THE NUN WITH THE POLAROID CAMERA
SHORT PULP NOIR FICTION
BY JAMES A. NEWMAN
DAD’S CAR could take no more. Slam the V6 round 90 degrees into main-street, the traffic cop a memory now, stewing in his stomach acids, slumped by the zebra crossing, his shirt and face covered in blood, his face splattered and cracked like a watermelon, his brain matter mixing with the cerebral-spinal fluid, a mix of greys and crimsons, an unforgettable green sludge flickering under those forever unforgiving blinking neon lights. You should have seen it, baby, but I have to get away, and away I do in Pop’s big deadly hunk of Japanese metal, through the night, through the City, the broken orange peels, condoms, hypodermics, through the diseases, the cures, the hatred, broadsided barbarians bivouacking under the oily blue tropical night, a teenage girl holds an otter on a leash… Beyond and between the dead machine blinking one, two, three...
Did she see the license plate?
The night sky starless – all the stars are on the streets sparkling with the twilight of infinite despair; impossible transsexuals strutting past drunken comedians, omnipresent cyber hookers looking for the dollar connection, the neon circus, the Red Night Zone, steering the black killing machine towards the Beach. Excited about my new life the pedal hits the boards.
How far I’d come.
A killer on the run, sweet sixteen, baby, sweet sixteen.
Did she see my face?
There’s a chick riding shotgun wearing a tiny silver dress and boots like she just raided the wardrobe from Barberella. Hair peroxide blonde she’s sucking a star-shaped lollipop, says to me, sucking,
“I think we should go back.”
“You’re crazy,” I said.
And she was.
|A nun with a Camera.|
I met Natalie in a two-bit shopping mall thinking her outfit would explode to dust. Then it did. Plates flew and waiters fainted, diners battled with chopsticks to get to her... Women covered their children’s eyes. Men quit their jobs and switched careers. The shopping malls were divided into those who admired her beauty and those who resented it. Small armies were organized and families divided. Anarchy erupted in the city while Natalie oblivious to the power at her disposal sat staring at the sashimi boat. Empires fell and new religions founded. Statues were built and demolished, history books written, rewritten, a short running cable television show starring the nearest facsimile to Natalie that could be found by a group of metrosexual auteurs with unlimited contacts and budgets. This and much more would happen, shortly after the fall of several empires and just before the final Armageddon, which would be named by visiting aliens as the Fall of Natalie.
“He might die,” Natalie said bringing me back down to the driving seat with the sound of plastic on leather.
“Did she see us?” I asked her as the neon night flashed by.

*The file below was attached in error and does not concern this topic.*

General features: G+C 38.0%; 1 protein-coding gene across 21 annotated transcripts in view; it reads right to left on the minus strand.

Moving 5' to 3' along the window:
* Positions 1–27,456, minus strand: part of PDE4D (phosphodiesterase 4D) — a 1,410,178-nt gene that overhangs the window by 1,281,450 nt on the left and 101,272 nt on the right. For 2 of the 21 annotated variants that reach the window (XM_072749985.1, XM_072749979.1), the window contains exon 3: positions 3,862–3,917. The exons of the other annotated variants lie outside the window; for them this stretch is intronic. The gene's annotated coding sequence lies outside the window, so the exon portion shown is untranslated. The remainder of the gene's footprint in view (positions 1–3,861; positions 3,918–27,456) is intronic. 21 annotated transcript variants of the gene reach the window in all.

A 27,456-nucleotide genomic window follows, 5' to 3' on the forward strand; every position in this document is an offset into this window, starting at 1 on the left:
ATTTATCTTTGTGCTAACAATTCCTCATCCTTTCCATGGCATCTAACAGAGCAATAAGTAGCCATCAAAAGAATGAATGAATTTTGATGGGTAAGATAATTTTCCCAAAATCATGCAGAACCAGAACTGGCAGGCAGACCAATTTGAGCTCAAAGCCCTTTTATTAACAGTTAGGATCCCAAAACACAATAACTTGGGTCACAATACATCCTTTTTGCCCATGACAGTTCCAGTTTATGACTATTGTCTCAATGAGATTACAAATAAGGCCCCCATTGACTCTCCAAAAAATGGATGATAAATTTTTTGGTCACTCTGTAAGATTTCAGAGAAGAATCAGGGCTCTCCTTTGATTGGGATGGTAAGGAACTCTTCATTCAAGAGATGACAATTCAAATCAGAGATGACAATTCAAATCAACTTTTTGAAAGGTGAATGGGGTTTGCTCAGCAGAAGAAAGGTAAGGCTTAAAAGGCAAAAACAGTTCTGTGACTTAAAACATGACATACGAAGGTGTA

“The Nun with the polaroid camera?” The nun was right there in front of the wheels after we hit the traffic cop. How could Natalie not of seen her? “How could you not see her?”
“You didn’t see the nun? Black and white costume, big old Polaroid in her mitt. She stood in the road, I took her out after plowing down the cop. Imagine that, Law and Religion in one hit.”
“I didn’t see no nun, you’re crazy,” she said. Natalie wasn’t the only one who thought so, family got me analyzed by a shrink who told me I was incapable of empathy yet needed to ask me how that made me feel. Go figure.
“But you saw the Cop?”
“Yes, we should go back,” her face reminded me of a cat. They had nothing to offer but their company and would split for a better saucer of milk any old day of the week.
Maybe so, but I kept driving through the night towards the Beach. The night was slipping into dawn, the red glow peeping above the horizon. I had a vague idea of driving the bucket out of town and switching it for another heap and doing this state by state until we reached another weather system and another time of day. I looked old enough to sit in a bar or rent a motel and with Natalie beside me, I looked older than sixteen. My folks would be happier shot of me, maybe I’d come back when the heat had died down. Get a regular job, a dental plan, see a shrink and work out how to separate the pepper from the mouse shit. As long as the nun didn’t clock me with her camera we had a fighting chance.
Blue and red lights blinking.
I’d killed one of theirs and it obviously meant something to them.
Drove parallel to the beach and feigned taking a left towards the mountains, took the third one, throwing the V6 up the beach road and opening her up, three black and whites snapping at the tail. Cop passenger shouting in a radio, backup no doubt.
Cop killer on the run.
Way to go, punk.
Guessed they had the top road blocked. Guess I’ll have to punch through the blockade. Alive they would tear me to pieces.
The exit is in sight.
Motorcyclists swerve out of the path, the V6 plows into a row of market stalls, for a moment the air is filled with grapefruit, pineapple, you name it, sliced and diced.
Approach the blockade, a cop car blocks the exit. Decide to drive through it, Natalie screams, tries to grab the wheel. I hold her face and kiss her mouth as we arc into the morning sky twisting and spinning above the blockade.
The car rolls three times and lands on the roof, Natalie isn’t breathing, blood drips from the corners of her mouth, the make-up glitter she had applied to her cheeks now looks almost pathetic, like coloring pencils on a dead doll. The first shards of cold morning sun shines through the shattered windscreen and throws spikes of light at her pale baby-doll-like-face. I climb out of the wreckage and there she is standing in front of the cops who seem unaware of her presence.
The Nun with the Polaroid camera looks at me directly.
As she takes my picture I fall to the ground and the blackness swallows the world.
THE BEAT GOES ON